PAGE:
Hearing loss (HL) is common among older adults and is associated with significant psychosocial, cognitive, and physical sequelae. Hearing aids (HA) can help, but not all individuals with HL use them. Hearing loss seems like one of the great equalizers of old age, striking people of all kinds as their ears gradually lose the ability to pick out sounds or hear certain pitches. 

But a new national study reveals major gaps in whether Americans over age 55 get help for their hearing loss gaps that vary greatly with age, race, education, and income. Hearing-impaired veterans ages 55 to 64 were more than twice as likely as their non-veteran peers to use a hearing aid, even after the researchers corrected for other differences. The gap between veterans and non-veterans was also significant for those over age 65.

Hearing aids are not easy for many to obtain due to their costs. However, some additional issues place at-risk groups at an even larger disadvantage to achieving good hearing health. 

National survey and local interviews

The analysis included data from more than 35,500 people nationwide over age 55 who said they had hearing loss. Also, McKee and colleagues conducted in-depth interviews with 21 other older adults with hearing loss in the communities surrounding the university.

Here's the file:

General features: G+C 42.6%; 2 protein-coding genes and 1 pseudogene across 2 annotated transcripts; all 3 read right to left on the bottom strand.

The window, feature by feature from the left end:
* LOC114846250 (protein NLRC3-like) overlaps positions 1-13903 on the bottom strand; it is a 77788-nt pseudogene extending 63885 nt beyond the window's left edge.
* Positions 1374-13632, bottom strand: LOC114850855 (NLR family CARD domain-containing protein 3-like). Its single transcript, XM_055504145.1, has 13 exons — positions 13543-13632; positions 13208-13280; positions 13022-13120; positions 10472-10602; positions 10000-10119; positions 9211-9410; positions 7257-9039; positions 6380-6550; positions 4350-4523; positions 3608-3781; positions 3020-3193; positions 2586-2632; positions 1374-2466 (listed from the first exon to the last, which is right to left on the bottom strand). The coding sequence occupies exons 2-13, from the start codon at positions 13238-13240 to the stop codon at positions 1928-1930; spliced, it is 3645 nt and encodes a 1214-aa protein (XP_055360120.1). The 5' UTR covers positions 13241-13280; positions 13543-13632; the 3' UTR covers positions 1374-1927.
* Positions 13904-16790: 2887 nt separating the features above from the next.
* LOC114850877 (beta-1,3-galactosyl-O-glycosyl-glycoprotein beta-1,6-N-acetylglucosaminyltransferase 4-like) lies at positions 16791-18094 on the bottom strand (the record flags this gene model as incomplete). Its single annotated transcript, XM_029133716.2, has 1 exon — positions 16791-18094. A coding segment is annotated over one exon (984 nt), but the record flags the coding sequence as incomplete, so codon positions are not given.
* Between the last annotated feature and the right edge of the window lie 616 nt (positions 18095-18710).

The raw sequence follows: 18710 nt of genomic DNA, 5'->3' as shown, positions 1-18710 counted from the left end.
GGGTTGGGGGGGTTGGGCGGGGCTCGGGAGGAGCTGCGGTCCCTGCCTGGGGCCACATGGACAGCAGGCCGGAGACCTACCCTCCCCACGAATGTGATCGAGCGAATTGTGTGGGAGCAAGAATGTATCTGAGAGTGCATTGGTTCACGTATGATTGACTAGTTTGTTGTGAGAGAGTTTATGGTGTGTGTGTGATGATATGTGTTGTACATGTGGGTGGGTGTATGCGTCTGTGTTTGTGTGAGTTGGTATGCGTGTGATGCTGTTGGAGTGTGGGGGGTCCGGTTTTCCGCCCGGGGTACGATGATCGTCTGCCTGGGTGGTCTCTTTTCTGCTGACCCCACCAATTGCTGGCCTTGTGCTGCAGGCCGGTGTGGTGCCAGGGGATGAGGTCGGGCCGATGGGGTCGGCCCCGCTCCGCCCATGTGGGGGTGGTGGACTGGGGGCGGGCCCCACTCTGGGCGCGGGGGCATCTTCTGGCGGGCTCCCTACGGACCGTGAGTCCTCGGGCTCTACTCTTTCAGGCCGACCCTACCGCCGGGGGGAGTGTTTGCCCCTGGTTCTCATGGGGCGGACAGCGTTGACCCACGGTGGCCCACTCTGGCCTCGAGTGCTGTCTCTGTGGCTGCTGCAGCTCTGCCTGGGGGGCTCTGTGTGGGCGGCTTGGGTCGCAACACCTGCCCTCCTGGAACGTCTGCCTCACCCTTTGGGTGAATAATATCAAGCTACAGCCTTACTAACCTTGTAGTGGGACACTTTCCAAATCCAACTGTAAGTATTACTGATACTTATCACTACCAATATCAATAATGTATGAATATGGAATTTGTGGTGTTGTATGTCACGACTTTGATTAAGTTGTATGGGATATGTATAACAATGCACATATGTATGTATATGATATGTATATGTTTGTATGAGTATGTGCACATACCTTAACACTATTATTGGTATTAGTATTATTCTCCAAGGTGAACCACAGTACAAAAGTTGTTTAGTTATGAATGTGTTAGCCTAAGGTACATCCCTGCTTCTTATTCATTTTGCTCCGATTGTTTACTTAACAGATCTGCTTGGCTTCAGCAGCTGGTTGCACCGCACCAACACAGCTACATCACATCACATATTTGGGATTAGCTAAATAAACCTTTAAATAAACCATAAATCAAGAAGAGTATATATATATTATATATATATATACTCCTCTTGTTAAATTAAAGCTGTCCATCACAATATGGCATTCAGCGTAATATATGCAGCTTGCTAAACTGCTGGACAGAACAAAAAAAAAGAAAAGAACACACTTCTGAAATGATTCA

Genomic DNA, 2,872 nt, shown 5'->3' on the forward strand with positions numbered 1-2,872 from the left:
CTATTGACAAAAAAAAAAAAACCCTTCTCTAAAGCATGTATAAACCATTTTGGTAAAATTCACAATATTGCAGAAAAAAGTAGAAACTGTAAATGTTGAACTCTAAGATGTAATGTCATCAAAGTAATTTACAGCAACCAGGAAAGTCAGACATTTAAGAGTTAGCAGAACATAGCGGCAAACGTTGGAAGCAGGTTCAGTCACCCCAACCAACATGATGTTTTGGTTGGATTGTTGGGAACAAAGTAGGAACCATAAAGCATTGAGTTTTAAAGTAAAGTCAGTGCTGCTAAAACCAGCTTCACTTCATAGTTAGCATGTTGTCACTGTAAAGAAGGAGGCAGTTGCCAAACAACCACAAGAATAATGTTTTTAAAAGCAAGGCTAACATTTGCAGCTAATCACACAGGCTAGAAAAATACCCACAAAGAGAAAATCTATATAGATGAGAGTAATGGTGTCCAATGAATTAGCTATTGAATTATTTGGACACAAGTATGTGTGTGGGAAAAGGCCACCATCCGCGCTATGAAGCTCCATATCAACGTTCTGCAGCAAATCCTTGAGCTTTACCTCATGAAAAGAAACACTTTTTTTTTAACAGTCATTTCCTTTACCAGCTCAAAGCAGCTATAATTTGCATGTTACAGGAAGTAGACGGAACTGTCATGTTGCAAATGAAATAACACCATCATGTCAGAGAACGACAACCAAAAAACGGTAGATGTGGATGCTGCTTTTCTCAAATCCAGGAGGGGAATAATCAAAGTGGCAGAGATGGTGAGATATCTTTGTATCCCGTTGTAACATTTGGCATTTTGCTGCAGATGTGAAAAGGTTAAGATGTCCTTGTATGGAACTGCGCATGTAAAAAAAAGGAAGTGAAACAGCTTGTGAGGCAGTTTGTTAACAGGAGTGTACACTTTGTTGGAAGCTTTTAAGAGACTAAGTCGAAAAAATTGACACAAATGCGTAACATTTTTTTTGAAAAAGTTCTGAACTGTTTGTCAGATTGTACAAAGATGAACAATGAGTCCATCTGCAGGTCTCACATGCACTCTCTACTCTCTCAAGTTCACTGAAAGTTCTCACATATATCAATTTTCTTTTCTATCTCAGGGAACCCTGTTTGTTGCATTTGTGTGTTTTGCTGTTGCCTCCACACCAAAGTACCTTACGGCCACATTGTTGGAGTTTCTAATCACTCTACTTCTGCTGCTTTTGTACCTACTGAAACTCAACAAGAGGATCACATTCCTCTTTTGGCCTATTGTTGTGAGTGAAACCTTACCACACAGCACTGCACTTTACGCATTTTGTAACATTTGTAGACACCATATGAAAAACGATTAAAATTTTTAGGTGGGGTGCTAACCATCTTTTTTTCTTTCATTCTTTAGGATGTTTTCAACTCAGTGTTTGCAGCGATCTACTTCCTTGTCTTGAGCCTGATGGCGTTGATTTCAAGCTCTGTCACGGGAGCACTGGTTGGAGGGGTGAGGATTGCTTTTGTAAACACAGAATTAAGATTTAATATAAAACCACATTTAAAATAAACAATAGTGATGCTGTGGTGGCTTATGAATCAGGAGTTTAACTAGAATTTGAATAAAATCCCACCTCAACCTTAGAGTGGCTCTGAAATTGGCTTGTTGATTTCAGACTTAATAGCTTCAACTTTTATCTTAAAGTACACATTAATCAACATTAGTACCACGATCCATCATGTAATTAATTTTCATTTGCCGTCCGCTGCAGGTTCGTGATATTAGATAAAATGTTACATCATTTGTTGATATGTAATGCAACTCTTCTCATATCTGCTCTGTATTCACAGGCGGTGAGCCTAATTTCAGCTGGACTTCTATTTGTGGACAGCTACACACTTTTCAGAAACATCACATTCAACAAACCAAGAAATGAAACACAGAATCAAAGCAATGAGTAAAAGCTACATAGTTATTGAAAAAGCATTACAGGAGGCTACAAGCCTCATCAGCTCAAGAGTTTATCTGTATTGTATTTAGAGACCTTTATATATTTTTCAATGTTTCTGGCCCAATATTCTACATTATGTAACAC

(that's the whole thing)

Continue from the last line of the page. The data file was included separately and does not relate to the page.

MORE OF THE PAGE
The authors conclude that the Centers for Medicare and Medicaid Services should consider covering hearing aids for Medicare participants, and those in Medicaid plans for lower-income adults of any age. Some state Medicaid plans do cover hearing aids, but it is not required.

More findings from the study:

1. The percentage of older adults with hearing loss who used a hearing aid rose with age, from about 15 percent of those in their late 50s to more than 57 percent of those in their late 80s.

2. Forty percent of non-Hispanic white adults with hearing loss used a hearing aid, compared with 18.4% of non-Hispanic Black and 21.1% of Hispanic adults with hearing loss.

3. Nearly 46% of hearing-impaired older adults who had gone to college reporting that they used a hearing aid, compared with just under 29% of those who hadn't graduated from high school.

4. Nearly half of those with incomes in the top 25% wore a hearing aid, compared with about one-quarter of those in the bottom 25%.

5. There were no significant differences in hearing aid use based on the size of the community where the person lived, nor their level of health literacy as measured on a standard test.

More about hearing loss

Estimates of hearing loss incidence place it at 29% of people in their 50s, 45% of those in their 60s, 68% of those in their 70s and 89% of those in their 80s.

Previous studies have shown that untreated hearing loss reduces older adults' ability to carry out everyday tasks, reduces their quality of life, and is linked to social isolation, lower income, reduced cognitive function and poorer physical and psychological health.

McKee leads the Health Info Lab, which is researching health information use and literacy among deaf and hard-of-hearing individuals.